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What Medications are Used for Dementia: A Review

Over 40 million people are living with dementia globally and the number is projected to double by 2050 (Aston et al., 2017; & Yiannopoulou & Papageorgiou, 2020). As dementia progresses, people with the condition become vulnerable to related problems that require medication. Dementia affects the daily well-being and quality of life; caregivers and people living with dementia need effective medications to mitigate these effects. The rapid global increase in the number of people with dementia has provoked rigorous research dedicated to the treatment of the condition. Despite the current laborious efforts in research, a definite cure for dementia has not been developed yet (Yiannopoulou & Papageorgiou, 2020). The Food and Drug Administration (FDA) has approved the use of three types of medications for dementia. The medications fall under two groups: medicines that alter the disease progression – Aducanumab – and medicines that provisionally moderate symptoms of dementia – Cholinesterase inhibitors and Memantine (Ismail et al., 2020; Capouch et al., 2018; & Vaz et al., 2022). The article reviews the three medications currently used for dementia.

Aducanumab for Alzheimer’s treatment

First, Aducanumab is a monoclonal antibody that alters the progression of dementia by clearing accumulated forms of amyloid β plaques in the brain (Vaz et al., 2022). The accumulated amyloid β plaques in the brain lead to neuroinflammation and memory loss which are associated with dementia. According to Vaz et al. (2022), researchers consider the ability of Aducanumab to clear amyloid β as a cogent mechanism to manage Alzheimer’s disease, the most common type of dementia. Its effectiveness has been evaluated in a double Phase III randomized clinical trial named ENGAGE and EMERGE (Benefit, 2021; Vaz et al., 2022). The medication should be prescribed to patients in mild stages of Alzheimer’s disease. An injection of 170 mg/1.7ml to 300 mg/3ml Aducanumab dosage is administered to patients through intravenous infusion of 10 mg/kg for approximately one hour every month.

The evidence that the clinical benefits of Aducanumab are greater than its health risks is inadequate. The drug has been associated with amyloid-related imaging abnormalities. For this reason, the drug should only be administered to carefully chosen patients by specialists and in facilities that have requisite diagnostic and supervision expertise to ensure safety (Benefit, 2021). The drug should not be used by patients with multiple mental disorders, brain hemorrhage, bleeding disorders, or unstable heart conditions (Vaz et al., 2022). There are also concerns about Aducanumab’s high cost of US$ 56,000 per person yearly. Despite its shortcomings, the drug significantly lessens amyloid β which contributes to Alzheimer’s disease in the brain. According to Vaz et al. (2022), the clinical contribution of aducanumab has the potential to empower a combined therapy approach given the intricacies of dementia pathology.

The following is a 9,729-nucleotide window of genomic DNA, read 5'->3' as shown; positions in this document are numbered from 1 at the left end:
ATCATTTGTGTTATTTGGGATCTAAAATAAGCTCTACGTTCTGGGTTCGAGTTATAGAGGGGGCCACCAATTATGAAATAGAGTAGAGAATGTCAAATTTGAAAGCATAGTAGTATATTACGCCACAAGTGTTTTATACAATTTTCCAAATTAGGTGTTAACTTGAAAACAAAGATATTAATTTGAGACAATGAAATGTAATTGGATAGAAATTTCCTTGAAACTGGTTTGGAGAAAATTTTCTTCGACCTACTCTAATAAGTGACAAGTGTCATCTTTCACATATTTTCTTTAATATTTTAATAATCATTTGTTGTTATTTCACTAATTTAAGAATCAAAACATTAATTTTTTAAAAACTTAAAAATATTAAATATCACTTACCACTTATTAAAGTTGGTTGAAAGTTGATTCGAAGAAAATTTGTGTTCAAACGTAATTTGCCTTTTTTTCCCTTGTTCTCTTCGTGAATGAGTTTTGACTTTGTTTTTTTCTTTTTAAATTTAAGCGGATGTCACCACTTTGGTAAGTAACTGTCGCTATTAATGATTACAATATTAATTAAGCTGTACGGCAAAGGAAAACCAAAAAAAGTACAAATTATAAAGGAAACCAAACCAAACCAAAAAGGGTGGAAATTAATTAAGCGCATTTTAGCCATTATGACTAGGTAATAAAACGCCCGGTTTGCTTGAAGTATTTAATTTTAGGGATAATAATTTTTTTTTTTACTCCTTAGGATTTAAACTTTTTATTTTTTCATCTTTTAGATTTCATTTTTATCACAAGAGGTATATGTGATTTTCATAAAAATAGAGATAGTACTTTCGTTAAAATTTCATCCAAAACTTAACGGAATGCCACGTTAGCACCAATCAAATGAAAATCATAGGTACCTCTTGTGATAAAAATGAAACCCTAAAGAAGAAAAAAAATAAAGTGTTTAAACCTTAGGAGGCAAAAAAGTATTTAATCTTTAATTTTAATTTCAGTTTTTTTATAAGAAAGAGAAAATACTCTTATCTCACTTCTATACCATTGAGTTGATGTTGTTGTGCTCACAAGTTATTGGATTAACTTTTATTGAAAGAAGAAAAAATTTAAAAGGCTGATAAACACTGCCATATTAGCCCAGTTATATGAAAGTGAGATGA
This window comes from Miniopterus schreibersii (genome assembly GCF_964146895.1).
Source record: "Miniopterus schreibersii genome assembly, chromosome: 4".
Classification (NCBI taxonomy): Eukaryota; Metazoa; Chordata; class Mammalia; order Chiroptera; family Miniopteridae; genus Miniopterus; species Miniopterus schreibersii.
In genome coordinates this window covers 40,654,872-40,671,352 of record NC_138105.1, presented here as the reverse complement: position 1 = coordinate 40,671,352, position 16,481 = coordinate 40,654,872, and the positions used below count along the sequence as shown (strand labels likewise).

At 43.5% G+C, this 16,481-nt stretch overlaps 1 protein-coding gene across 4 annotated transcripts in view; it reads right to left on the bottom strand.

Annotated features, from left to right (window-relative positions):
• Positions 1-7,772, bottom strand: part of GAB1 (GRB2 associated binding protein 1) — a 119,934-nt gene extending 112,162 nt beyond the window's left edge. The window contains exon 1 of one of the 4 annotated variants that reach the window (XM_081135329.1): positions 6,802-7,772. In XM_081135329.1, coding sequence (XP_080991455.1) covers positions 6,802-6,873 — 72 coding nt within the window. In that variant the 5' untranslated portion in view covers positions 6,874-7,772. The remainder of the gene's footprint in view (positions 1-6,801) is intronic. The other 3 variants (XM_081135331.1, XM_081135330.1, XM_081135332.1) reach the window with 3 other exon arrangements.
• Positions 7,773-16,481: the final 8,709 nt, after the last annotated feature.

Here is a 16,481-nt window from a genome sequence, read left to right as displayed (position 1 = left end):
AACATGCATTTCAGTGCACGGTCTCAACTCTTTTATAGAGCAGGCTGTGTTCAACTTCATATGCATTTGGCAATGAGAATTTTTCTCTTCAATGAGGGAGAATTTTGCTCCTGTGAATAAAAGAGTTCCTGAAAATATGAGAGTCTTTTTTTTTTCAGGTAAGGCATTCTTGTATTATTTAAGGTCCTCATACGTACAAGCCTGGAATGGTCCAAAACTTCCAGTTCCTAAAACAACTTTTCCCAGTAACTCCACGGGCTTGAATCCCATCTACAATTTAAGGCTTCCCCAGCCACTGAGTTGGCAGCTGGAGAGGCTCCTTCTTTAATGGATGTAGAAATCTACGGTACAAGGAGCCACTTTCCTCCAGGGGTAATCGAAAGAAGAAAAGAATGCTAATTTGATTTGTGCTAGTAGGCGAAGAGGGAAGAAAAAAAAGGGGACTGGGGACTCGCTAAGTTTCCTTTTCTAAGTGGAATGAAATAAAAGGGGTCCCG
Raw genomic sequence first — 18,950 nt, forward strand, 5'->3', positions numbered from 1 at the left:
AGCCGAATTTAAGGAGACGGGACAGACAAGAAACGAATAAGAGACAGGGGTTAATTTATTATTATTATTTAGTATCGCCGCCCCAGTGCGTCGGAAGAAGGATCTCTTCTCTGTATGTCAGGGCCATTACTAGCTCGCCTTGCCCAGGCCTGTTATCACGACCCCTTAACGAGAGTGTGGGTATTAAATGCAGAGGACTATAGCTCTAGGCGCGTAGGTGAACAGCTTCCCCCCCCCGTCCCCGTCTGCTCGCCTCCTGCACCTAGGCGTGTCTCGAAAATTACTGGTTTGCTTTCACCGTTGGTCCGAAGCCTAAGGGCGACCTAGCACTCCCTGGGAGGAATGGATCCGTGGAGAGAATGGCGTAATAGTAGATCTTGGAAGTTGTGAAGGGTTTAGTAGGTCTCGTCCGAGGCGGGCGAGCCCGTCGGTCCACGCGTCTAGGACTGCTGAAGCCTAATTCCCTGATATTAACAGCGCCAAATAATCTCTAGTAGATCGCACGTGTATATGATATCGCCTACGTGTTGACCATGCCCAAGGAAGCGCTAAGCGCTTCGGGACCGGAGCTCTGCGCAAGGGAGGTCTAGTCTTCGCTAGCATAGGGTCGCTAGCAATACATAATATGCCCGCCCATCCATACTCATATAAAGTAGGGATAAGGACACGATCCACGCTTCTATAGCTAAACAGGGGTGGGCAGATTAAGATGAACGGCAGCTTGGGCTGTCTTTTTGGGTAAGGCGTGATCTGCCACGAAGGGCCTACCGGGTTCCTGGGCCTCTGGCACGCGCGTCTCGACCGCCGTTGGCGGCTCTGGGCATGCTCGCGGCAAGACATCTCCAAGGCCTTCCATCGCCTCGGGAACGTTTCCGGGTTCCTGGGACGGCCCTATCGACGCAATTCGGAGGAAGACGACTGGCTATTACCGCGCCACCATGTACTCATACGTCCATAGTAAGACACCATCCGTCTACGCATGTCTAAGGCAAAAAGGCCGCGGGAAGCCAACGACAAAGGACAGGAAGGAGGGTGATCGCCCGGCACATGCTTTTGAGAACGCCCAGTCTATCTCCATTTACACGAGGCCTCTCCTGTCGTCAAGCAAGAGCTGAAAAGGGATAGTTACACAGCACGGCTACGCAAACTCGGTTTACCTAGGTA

Cholinesterase Inhibitors for Lewy Bodies, Vascular, and Parkinson’s Dementia Types

Cholinesterase inhibitors are medications that provisionally treat the symptoms of dementia. They proliferate the levels of acetylcholine in the brain. Acetylcholine is critical to the general brain and cognitive functions (Capouch et al., 2018). Extensive research on Cholinesterase inhibitors as treatment for dementia has been done proving their efficacy in the improvement of cognitive functions of people with dementia (Capouch et al., 2018; Holden & Kelly, 2002; Ellis, 2005; & Raina et al., 2008). The development of Cholinesterase inhibitors is based on the cholinergic premise (Yiannopoulou & Papageorgiou, 2020). The approved Cholinesterase inhibitors for use include Donepezil, Galantamine, and Rivastigmine.